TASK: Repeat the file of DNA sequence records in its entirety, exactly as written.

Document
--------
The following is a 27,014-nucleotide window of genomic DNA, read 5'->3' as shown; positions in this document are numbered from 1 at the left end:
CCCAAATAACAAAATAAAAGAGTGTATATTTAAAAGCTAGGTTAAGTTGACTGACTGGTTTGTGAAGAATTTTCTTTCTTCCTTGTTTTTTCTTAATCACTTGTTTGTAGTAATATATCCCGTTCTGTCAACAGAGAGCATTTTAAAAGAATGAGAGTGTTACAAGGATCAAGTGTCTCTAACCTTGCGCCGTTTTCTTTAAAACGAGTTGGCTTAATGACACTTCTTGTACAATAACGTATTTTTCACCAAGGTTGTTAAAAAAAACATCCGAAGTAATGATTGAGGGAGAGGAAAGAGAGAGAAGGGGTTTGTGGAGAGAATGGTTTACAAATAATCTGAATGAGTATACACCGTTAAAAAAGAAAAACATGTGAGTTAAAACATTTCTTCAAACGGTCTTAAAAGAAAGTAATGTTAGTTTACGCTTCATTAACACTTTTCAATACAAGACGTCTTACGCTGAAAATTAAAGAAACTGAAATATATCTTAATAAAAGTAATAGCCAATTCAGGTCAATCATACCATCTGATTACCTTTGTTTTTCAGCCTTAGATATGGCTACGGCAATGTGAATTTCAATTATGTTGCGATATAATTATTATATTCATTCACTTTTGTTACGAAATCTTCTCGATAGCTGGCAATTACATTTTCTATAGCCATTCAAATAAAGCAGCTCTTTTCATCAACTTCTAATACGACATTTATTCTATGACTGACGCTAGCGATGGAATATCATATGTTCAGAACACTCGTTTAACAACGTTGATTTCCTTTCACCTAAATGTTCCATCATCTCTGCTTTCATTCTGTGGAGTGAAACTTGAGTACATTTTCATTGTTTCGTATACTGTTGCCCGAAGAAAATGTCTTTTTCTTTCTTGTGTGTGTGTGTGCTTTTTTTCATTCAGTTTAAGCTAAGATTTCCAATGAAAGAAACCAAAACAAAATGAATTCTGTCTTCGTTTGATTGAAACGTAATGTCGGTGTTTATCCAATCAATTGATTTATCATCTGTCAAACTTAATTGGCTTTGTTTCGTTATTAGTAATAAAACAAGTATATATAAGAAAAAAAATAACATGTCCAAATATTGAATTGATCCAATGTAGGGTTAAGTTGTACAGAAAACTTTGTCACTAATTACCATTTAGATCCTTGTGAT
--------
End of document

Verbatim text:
The following is a 27,014-nucleotide window of genomic DNA, read 5'->3' as shown; positions in this document are numbered from 1 at the left end:
CCCAAATAACAAAATAAAAGAGTGTATATTTAAAAGCTAGGTTAAGTTGACTGACTGGTTTGTGAAGAATTTTCTTTCTTCCTTGTTTTTTCTTAATCACTTGTTTGTAGTAATATATCCCGTTCTGTCAACAGAGAGCATTTTAAAAGAATGAGAGTGTTACAAGGATCAAGTGTCTCTAACCTTGCGCCGTTTTCTTTAAAACGAGTTGGCTTAATGACACTTCTTGTACAATAACGTATTTTTCACCAAGGTTGTTAAAAAAAACATCCGAAGTAATGATTGAGGGAGAGGAAAGAGAGAGAAGGGGTTTGTGGAGAGAATGGTTTACAAATAATCTGAATGAGTATACACCGTTAAAAAAGAAAAACATGTGAGTTAAAACATTTCTTCAAACGGTCTTAAAAGAAAGTAATGTTAGTTTACGCTTCATTAACACTTTTCAATACAAGACGTCTTACGCTGAAAATTAAAGAAACTGAAATATATCTTAATAAAAGTAATAGCCAATTCAGGTCAATCATACCATCTGATTACCTTTGTTTTTCAGCCTTAGATATGGCTACGGCAATGTGAATTTCAATTATGTTGCGATATAATTATTATATTCATTCACTTTTGTTACGAAATCTTCTCGATAGCTGGCAATTACATTTTCTATAGCCATTCAAATAAAGCAGCTCTTTTCATCAACTTCTAATACGACATTTATTCTATGACTGACGCTAGCGATGGAATATCATATGTTCAGAACACTCGTTTAACAACGTTGATTTCCTTTCACCTAAATGTTCCATCATCTCTGCTTTCATTCTGTGGAGTGAAACTTGAGTACATTTTCATTGTTTCGTATACTGTTGCCCGAAGAAAATGTCTTTTTCTTTCTTGTGTGTGTGTGTGCTTTTTTTCATTCAGTTTAAGCTAAGATTTCCAATGAAAGAAACCAAAACAAAATGAATTCTGTCTTCGTTTGATTGAAACGTAATGTCGGTGTTTATCCAATCAATTGATTTATCATCTGTCAAACTTAATTGGCTTTGTTTCGTTATTAGTAATAAAACAAGTATATATAAGAAAAAAAATAACATGTCCAAATATTGAATTGATCCAATGTAGGGTTAAGTTGTACAGAAAACTTTGTCACTAATTACCATTTAGATCCTTGTGAT